April 11, 2019
Going in for their first ultrasound can be an anxious affair for expectant parents, but the process is no walk in the park for doctors, either. Measuring fetal brains, for example, is an imprecise science. One sonographer’s assessment could differ from another’s, possibly leading to missed or delayed diagnoses. All that is why Dr. Ralf Menkhaus, a longtime fetal medicine specialist in Minden, Germany, was happy to try GE Healthcare’s SonoCNS, which uses artificial intelligence to automate fetal brain assessment and measurement. The tool cuts the number of steps doctors must take while conducting ultrasounds, reduces guesswork and gives them more meaningful time with their patients, not to mention helping everyone involved breathe easier.
Pleased to meet you: A longtime devotee of Voluson E10 — the ultrasound system SonoCNS runs on — Menkhaus was asked by GE Healthcare to give feedback on how the new technology would change his workload. “It’s particularly beneficial for less experienced gynecologists,” said Menkhaus, who also trains medical professionals to use ultrasound systems. “Now, with the click of a button, they can have accurate and reliable measurements.” Such AI assistance can be lifesaving, but it also allows doctors like Menkhaus to slow the pace of ultrasound appointments, letting parents savor their first glimpse of the new life they’re preparing to welcome into the world.
Learn more here about how AI is making ultrasounds smarter and easier.
When 1,700 of the world’s top healthcare leaders gathered in Boston this week for the World Medical Innovation Forum, GE Healthcare CEO Kieran Murphy was among them, discussing AI and his company’s ambitious work at the intersection of medicine and tech. But Murphy was also there to emphasize the need for a strong ethical code in this brave new AI world — an imperative his business has observed by being one of the first healthcare companies to adopt ethical guidelines for the use of AI technology. They include requirements for trustworthy data stewardship, transparency in delivering results and vigilance against bias, among other things. “We’re very careful to ensure that this is done in the right way,” Murphy said in an interview with LinkedIn’s newsletter The Checkup. “People have a natural suspicion of AI.” In his own LinkedIn post, Murphy chatted about the topic with Dr. James Brink, radiologist in chief at Massachusetts General Hospital and a keen thinker on the future of medicine.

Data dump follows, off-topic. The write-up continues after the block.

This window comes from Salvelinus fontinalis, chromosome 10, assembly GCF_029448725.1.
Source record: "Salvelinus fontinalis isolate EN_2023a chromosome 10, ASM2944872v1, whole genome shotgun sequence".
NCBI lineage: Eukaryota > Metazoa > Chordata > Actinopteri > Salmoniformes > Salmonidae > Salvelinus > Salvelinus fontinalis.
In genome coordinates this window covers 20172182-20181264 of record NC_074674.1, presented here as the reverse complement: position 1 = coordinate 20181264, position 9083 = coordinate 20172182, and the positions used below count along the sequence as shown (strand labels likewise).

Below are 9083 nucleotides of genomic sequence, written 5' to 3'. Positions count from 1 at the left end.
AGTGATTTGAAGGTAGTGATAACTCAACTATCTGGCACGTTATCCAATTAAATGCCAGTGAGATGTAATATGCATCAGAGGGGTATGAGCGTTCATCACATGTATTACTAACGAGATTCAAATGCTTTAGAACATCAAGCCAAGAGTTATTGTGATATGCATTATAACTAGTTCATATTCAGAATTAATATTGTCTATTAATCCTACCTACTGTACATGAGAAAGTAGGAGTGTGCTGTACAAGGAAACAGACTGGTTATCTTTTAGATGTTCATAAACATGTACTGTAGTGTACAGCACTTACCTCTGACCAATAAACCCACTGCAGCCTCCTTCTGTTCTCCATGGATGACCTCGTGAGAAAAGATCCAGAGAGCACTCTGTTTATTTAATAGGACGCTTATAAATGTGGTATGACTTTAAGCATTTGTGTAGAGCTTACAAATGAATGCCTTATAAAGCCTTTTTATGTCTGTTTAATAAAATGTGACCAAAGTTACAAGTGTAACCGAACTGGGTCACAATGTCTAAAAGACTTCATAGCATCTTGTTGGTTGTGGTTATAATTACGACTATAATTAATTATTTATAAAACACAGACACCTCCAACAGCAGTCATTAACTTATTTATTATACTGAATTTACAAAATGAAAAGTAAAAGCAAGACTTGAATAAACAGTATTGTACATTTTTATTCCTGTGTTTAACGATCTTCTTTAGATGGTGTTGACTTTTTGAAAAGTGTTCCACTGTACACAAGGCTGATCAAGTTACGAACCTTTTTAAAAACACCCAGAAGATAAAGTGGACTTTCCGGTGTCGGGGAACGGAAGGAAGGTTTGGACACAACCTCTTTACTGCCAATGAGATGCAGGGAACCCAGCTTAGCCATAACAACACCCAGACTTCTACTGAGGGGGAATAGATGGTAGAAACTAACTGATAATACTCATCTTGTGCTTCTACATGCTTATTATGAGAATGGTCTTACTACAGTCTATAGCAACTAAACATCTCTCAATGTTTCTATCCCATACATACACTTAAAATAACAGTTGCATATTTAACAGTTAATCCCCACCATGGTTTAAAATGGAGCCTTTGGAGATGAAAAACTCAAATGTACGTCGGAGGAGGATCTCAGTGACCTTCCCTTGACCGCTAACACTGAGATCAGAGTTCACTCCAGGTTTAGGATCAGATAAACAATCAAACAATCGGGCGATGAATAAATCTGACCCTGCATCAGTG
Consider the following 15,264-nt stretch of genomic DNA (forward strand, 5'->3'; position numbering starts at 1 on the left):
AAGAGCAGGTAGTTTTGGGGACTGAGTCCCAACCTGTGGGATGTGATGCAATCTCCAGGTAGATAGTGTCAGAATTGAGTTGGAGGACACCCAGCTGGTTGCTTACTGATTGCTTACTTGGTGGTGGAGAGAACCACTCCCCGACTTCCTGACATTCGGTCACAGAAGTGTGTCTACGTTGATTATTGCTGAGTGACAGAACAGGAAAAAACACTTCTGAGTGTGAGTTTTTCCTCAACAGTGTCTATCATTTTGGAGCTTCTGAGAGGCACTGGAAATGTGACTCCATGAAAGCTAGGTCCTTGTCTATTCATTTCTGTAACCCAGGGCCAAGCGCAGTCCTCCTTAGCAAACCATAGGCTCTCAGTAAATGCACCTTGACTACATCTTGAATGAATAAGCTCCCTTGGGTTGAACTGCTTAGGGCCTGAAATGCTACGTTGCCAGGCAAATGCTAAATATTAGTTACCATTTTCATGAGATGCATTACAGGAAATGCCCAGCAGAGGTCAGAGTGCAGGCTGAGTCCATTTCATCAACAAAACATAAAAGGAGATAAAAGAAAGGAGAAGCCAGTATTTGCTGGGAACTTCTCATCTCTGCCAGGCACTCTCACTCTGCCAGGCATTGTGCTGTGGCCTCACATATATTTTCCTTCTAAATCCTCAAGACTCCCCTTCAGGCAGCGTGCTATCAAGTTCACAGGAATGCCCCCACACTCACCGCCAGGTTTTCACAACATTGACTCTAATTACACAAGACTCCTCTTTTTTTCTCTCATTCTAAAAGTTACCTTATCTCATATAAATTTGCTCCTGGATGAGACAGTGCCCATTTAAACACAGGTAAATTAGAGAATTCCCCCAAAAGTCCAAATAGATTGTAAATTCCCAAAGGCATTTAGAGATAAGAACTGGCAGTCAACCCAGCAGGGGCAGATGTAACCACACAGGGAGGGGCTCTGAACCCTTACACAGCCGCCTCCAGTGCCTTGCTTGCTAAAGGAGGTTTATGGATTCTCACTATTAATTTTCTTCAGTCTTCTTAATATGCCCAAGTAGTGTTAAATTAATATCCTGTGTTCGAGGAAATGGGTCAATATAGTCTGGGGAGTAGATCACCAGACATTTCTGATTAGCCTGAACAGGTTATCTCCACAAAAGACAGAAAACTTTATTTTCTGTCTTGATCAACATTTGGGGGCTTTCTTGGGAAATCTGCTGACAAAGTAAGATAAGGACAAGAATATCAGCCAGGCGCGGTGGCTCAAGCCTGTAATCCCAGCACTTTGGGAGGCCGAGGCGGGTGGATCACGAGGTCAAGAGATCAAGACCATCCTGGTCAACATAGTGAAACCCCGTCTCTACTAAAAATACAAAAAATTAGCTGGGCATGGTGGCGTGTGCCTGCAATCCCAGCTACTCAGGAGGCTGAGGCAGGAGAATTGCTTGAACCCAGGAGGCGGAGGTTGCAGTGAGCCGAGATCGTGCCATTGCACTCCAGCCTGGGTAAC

Power in numbers: Done right, AI can be enormously beneficial — as in a new application being developed by GE Healthcare and Partners HealthCare with a single, crucial goal: better stroke detection. Time is paramount in detecting and treating strokes, which befall someone in the U.S. every 40 seconds. The app in development has the potential to act fast because it relies on insights from an algorithm that’s crunched data from 1 million images and 22,000 patient studies and will be validated by seven healthcare institutions around the world. “An algorithm will be better at detecting stroke if it sees 1 million examples versus 100,” said Keith Bigelow, senior vice president of Edison Portfolio Strategy at GE Healthcare.
Bigelow thinks successful AI development in healthcare is both a science and an art. Learn more about that, and more on stroke-detecting algorithms, here.
Black holes are so astonishingly dense that not even light can escape from them — but it turns out they’re not so reclusive that they can’t get their picture taken. A worldwide collaboration of 200 researchers has yielded the first-ever image of a black hole, a snapshot of an object at the center of the galaxy Messier 87, some 55 million light-years away. Astronomer Shep Doeleman told the New York Times, “We have seen what we thought was unseeable.” And unthinkable, too, until Albert Einstein predicted the existence of objects so dense that they warp the fabric of space-time; the photo session lends yet more credence to his theory of general relativity. Times science writer Dennis Overbye added: “The image offered a final, ringing affirmation of an idea so disturbing that even Einstein, from whose equations black holes emerged, was loath to accept it.” The picture is far from the last word on the subject, though.
Eyes on the skies: Since 2004, three satellites have been launched to study gamma ray bursts — mysterious galactic flashes of intense radiation that, according to one theory, may come from black holes as they consume large stars. (Like a burp, to use an earthier analogy.) The most recent, Astrosat, carried a sensor made by GE Healthcare that uses a compound of cadmium, zinc and telluride (CZT) to detect radiation. Painstaking to produce, CZT sensors are sensitive to radiation from the farthest reaches of the cosmos to the tiniest parts of the body. Scientists at GE Healthcare developed them to allow doctors to use smaller doses of radiation while achieving fantastic resolution and clarity, aiding them in tracking down disease in the human body.
A planned new satellite will use CZT sensors to continue to home in on the source of gamma ray bursts, shedding light on the very formation of the universe in the process. Learn more here.
— QUOTE OF THE DAY —
“With these tools come remarkable new capabilities, leveraging the power of big data as applied to human health and disease.”
— James Brink, radiologist in chief at Massachusetts General Hospital
Quote: GE Reports. Image: GE Healthcare.
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